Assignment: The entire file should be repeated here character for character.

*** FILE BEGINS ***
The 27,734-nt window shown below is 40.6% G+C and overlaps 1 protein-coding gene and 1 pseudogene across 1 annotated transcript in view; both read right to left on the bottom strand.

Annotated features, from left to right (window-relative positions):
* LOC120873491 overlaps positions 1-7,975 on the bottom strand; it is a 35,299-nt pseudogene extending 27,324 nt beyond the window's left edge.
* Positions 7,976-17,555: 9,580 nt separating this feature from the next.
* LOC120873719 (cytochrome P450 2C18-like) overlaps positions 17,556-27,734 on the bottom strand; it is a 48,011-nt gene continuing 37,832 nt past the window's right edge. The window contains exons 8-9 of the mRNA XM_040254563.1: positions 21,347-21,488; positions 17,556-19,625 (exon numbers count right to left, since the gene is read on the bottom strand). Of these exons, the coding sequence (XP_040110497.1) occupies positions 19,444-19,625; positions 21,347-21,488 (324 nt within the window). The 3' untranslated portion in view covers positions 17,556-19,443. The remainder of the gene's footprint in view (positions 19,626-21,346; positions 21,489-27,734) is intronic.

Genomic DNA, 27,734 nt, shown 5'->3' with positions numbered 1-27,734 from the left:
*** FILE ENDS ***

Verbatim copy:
The 27,734-nt window shown below is 40.6% G+C and overlaps 1 protein-coding gene and 1 pseudogene across 1 annotated transcript in view; both read right to left on the bottom strand.

Annotated features, from left to right (window-relative positions):
* LOC120873491 overlaps positions 1-7,975 on the bottom strand; it is a 35,299-nt pseudogene extending 27,324 nt beyond the window's left edge.
* Positions 7,976-17,555: 9,580 nt separating this feature from the next.
* LOC120873719 (cytochrome P450 2C18-like) overlaps positions 17,556-27,734 on the bottom strand; it is a 48,011-nt gene continuing 37,832 nt past the window's right edge. The window contains exons 8-9 of the mRNA XM_040254563.1: positions 21,347-21,488; positions 17,556-19,625 (exon numbers count right to left, since the gene is read on the bottom strand). Of these exons, the coding sequence (XP_040110497.1) occupies positions 19,444-19,625; positions 21,347-21,488 (324 nt within the window). The 3' untranslated portion in view covers positions 17,556-19,443. The remainder of the gene's footprint in view (positions 19,626-21,346; positions 21,489-27,734) is intronic.

Genomic DNA, 27,734 nt, shown 5'->3' with positions numbered 1-27,734 from the left: